7 Things You Should Never Say to, or Ask a Cajun
In Acadiana, we take our culture and heritage very seriously. There are a few unwritten rules that if broken could land you in some pretty hot water. To try and help you out, we've put together a list of "7 Things You Should Never Say To, Or Ask A Cajun".
By and large, the food you find in New Orleans is not Cajun food. It's actually quite different from the food you'll find in Acadiana.
New Orleans' food is more tomato based, Creole food. Still delicious, just not what we consider to be Cajun food. The difference has been described as Creole food being "city food" while Cajun food is more "country food".
If you're confused, just ask the question above and we promise we will very quickly and sternly explain it to you.
Listen to me, do not, we repeat DO NOT ask a Cajun this. If you wind up asking this and the Cajun is from let's say Church Point, you're going to have a serious problem.
By asking this, you're basically saying that places like Opelousas, Eunice, Sunset, and Mamou are not part of Acadiana. Nothing could be farther from the truth.
In fact, this is one of the most important areas of Cajun and Zydeco culture. Imply that someone from Pecaniere isn't Cajun and you're going to have a very bad day. You've been warned. Bar fights have happened over this.
Admittedly, this one is kind of tricky. The overall answer is no, we do not hop in little boats and dodge alligators to get our kids to school.
However, the answer can also sometimes be yes depending on the exact part of Acadiana you're asking about or depending on how much it's rained that week.
There are times when it rains and it actually would make more sense to have a boat for this on Ambassador Caffery in Lafayette.
So, what's the difference between a Cajun and Coon-Ass? It depends on who you ask.
For the most part, calling a proud Cajun a Coon-Ass is a pretty bad insult. If you do it, you might wind up getting into a fight. The difference between the two if you ask us is geography.
To us, a Cajun is from Acadiana. A Coon-Ass is a person of Cajun-French roots and culture from North of US 190 respectively. That's not meant that as any sort of slight or heritage denial. We don't think of the term Coon-Ass as derogatory, but just simply as an identifier of where in Lousiana your family is from.
However, if you say this, you did get one thing right; we are crazy, and you're gonna love it.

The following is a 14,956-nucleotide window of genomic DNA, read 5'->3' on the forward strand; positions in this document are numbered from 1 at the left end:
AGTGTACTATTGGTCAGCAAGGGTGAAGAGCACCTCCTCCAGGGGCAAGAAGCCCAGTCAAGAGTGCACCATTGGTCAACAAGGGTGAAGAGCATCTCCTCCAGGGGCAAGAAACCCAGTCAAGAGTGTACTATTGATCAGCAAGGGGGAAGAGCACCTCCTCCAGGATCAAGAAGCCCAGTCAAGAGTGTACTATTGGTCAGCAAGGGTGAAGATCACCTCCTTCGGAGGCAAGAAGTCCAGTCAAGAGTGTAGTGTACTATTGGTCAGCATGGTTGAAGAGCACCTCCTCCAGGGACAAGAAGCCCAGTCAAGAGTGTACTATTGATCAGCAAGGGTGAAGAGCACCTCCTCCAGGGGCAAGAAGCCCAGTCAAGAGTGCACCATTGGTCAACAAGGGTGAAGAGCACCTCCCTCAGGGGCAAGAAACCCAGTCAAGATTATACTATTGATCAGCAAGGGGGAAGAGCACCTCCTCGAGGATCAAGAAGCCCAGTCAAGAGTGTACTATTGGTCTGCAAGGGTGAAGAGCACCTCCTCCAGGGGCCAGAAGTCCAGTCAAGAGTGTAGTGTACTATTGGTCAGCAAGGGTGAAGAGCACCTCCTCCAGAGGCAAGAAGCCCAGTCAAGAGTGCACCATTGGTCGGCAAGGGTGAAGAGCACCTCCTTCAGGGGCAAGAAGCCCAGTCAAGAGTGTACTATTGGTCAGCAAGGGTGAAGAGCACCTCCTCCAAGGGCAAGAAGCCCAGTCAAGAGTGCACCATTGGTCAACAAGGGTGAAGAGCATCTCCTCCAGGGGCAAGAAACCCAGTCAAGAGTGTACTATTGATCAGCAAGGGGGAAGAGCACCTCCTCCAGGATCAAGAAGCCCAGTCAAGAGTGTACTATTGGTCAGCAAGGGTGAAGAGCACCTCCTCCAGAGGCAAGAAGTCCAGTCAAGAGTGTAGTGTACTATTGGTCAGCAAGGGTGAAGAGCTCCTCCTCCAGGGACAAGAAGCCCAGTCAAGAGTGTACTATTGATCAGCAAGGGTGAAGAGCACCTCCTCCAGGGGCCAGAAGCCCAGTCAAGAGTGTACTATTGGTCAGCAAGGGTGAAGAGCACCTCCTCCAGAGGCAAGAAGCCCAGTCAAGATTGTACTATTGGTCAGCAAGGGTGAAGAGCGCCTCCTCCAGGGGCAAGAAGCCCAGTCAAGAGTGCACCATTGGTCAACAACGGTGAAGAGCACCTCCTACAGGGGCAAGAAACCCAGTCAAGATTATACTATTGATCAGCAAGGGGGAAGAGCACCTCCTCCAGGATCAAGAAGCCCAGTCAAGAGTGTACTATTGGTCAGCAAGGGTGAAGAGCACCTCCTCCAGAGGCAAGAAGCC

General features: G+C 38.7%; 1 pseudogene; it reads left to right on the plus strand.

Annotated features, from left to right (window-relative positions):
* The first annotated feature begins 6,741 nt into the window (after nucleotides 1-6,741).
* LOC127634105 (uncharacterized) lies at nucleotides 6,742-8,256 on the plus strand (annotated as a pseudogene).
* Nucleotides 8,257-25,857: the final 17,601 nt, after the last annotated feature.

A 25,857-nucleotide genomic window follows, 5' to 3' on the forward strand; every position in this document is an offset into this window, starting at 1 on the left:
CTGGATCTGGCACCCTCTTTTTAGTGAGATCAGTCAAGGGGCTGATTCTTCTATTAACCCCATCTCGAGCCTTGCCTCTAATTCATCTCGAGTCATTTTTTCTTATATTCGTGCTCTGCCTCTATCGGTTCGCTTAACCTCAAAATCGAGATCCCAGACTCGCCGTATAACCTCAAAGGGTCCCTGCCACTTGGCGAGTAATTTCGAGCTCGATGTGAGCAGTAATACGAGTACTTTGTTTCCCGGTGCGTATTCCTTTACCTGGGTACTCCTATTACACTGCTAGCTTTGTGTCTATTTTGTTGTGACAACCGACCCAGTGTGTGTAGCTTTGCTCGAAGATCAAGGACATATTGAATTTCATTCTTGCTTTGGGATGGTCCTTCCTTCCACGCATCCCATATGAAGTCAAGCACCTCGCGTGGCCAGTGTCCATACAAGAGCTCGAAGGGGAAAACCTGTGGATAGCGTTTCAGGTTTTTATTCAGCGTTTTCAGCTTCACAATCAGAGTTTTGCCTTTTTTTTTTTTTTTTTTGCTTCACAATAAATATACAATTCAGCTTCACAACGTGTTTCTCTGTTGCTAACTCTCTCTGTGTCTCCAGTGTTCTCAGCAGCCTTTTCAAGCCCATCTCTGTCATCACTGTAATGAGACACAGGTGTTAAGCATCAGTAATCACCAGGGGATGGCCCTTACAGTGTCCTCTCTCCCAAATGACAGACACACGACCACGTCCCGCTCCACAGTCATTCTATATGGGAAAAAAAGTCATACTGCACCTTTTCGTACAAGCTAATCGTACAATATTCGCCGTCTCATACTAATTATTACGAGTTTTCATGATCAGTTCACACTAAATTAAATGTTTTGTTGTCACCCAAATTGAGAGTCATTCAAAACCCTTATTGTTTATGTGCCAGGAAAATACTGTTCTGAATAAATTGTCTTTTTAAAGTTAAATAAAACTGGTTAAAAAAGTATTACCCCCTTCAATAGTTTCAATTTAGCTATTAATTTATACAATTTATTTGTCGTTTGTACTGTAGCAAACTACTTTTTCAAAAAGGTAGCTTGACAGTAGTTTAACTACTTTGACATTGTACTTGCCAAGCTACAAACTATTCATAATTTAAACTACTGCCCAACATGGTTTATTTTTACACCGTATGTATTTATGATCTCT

Again, another tricky one. Voodoo, in the sense you're asking about, is more of a New Orleans style thing.
Witch Doctors, Marie Laveau, VooDoo dolls...all that stuff. In Acadiana, it's a little different.
In Cajun culture, instead of Voodoo Doctors and Priestesses, we have what is called "Traiteurs", or "Treaters". Think of them as Cajun healers. You'll hear many stories from people about how when they were kids, their parents would bring them to see a Traiteur for things like a skinned knee, sore throat or get some help healing up after staying in the sun too long.
Traiteurs use a mix of Catholicism and Voodoo. A Traiteur may have you do things like rub a cut potato on a wart, tie the potato back together and bury it in your yard for a few days to get rid of it.
So basically, think of Cajun Voodoo, for lack of a better term, as a more positive, nicer form of Voodoo.
No, if you burn your food, all you have is burnt food.
For some reason, whenever you see and hear about Cajun food in movies and on t.v. it's always just burned food.
The only thing we burn is flour to make our roux, but that's a whole different conversation. We're not sure when people started thinking of Cajun food as burned, but we can promise you it is not.
Hold on, did you really just ask for the salt before you tasted Mee Maw's catfish courtbouillon? You brave yeah!
Listen, if you ask to season something a Cajun has cooked before you've even tasted it, you're going to offend them. They may not even say anything and pass you the salt, but you probably won't be invited to dinner again.
We put a lot of pride into our cooking and spend years perfecting how to season it. If you think you're going to need salt, trust me you're not going to, but don't ask for it before you taste the food.